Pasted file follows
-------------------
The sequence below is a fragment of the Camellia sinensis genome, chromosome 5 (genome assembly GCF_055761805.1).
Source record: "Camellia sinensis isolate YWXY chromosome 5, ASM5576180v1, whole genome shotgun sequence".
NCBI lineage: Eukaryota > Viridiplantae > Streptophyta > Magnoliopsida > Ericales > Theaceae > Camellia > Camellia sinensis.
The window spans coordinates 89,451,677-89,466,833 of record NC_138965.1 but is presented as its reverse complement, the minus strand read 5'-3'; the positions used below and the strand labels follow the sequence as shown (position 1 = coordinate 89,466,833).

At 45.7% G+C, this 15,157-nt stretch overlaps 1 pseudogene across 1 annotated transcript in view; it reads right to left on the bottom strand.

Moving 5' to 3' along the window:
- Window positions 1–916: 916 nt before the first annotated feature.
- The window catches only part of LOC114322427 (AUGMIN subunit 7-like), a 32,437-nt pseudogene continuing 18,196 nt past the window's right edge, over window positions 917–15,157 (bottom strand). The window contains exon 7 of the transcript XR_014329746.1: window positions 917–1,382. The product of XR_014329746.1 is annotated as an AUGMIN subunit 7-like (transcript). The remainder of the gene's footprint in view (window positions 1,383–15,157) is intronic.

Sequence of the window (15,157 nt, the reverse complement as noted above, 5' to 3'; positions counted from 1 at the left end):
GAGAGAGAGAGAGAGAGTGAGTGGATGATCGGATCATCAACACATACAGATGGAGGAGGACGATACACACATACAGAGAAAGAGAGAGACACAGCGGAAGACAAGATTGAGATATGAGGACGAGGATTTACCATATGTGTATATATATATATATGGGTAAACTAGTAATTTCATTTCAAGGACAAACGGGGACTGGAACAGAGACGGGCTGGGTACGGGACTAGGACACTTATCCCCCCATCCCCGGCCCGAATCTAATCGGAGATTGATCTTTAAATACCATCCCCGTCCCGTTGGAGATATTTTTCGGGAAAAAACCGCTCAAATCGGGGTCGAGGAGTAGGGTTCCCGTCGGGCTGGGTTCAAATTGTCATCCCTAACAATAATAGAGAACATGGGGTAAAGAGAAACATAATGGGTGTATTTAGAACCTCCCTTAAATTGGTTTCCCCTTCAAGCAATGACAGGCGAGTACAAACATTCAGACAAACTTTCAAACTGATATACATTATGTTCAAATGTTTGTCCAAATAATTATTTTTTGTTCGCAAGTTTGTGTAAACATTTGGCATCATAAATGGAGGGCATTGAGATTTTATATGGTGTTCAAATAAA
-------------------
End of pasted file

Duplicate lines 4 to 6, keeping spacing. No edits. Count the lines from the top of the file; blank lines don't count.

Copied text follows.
The window spans coordinates 89,451,677-89,466,833 of record NC_138965.1 but is presented as its reverse complement, the minus strand read 5'-3'; the positions used below and the strand labels follow the sequence as shown (position 1 = coordinate 89,466,833).

At 45.7% G+C, this 15,157-nt stretch overlaps 1 pseudogene across 1 annotated transcript in view; it reads right to left on the bottom strand.

Moving 5' to 3' along the window: